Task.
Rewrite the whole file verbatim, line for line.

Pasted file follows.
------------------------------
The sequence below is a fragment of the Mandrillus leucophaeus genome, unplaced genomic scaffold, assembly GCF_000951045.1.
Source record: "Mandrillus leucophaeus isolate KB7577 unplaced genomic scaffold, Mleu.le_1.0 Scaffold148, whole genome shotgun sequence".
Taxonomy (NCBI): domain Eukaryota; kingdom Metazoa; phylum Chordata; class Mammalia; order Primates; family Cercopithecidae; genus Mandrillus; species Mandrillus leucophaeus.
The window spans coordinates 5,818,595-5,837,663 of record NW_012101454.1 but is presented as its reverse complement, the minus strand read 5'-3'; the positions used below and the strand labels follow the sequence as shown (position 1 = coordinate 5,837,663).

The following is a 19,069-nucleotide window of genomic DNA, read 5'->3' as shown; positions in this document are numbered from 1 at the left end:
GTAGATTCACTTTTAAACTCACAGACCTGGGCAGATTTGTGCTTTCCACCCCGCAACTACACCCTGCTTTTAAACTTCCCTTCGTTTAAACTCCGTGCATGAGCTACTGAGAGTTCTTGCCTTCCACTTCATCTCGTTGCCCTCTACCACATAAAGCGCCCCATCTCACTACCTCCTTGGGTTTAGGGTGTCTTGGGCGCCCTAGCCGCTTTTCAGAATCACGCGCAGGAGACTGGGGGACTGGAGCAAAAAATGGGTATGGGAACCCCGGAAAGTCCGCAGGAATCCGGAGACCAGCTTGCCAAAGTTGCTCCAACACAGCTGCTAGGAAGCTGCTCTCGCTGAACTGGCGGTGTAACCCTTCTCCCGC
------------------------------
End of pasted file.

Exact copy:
The sequence below is a fragment of the Mandrillus leucophaeus genome, unplaced genomic scaffold, assembly GCF_000951045.1.
Source record: "Mandrillus leucophaeus isolate KB7577 unplaced genomic scaffold, Mleu.le_1.0 Scaffold148, whole genome shotgun sequence".
Taxonomy (NCBI): domain Eukaryota; kingdom Metazoa; phylum Chordata; class Mammalia; order Primates; family Cercopithecidae; genus Mandrillus; species Mandrillus leucophaeus.
The window spans coordinates 5,818,595-5,837,663 of record NW_012101454.1 but is presented as its reverse complement, the minus strand read 5'-3'; the positions used below and the strand labels follow the sequence as shown (position 1 = coordinate 5,837,663).

The following is a 19,069-nucleotide window of genomic DNA, read 5'->3' as shown; positions in this document are numbered from 1 at the left end:
GTAGATTCACTTTTAAACTCACAGACCTGGGCAGATTTGTGCTTTCCACCCCGCAACTACACCCTGCTTTTAAACTTCCCTTCGTTTAAACTCCGTGCATGAGCTACTGAGAGTTCTTGCCTTCCACTTCATCTCGTTGCCCTCTACCACATAAAGCGCCCCATCTCACTACCTCCTTGGGTTTAGGGTGTCTTGGGCGCCCTAGCCGCTTTTCAGAATCACGCGCAGGAGACTGGGGGACTGGAGCAAAAAATGGGTATGGGAACCCCGGAAAGTCCGCAGGAATCCGGAGACCAGCTTGCCAAAGTTGCTCCAACACAGCTGCTAGGAAGCTGCTCTCGCTGAACTGGCGGTGTAACCCTTCTCCCGC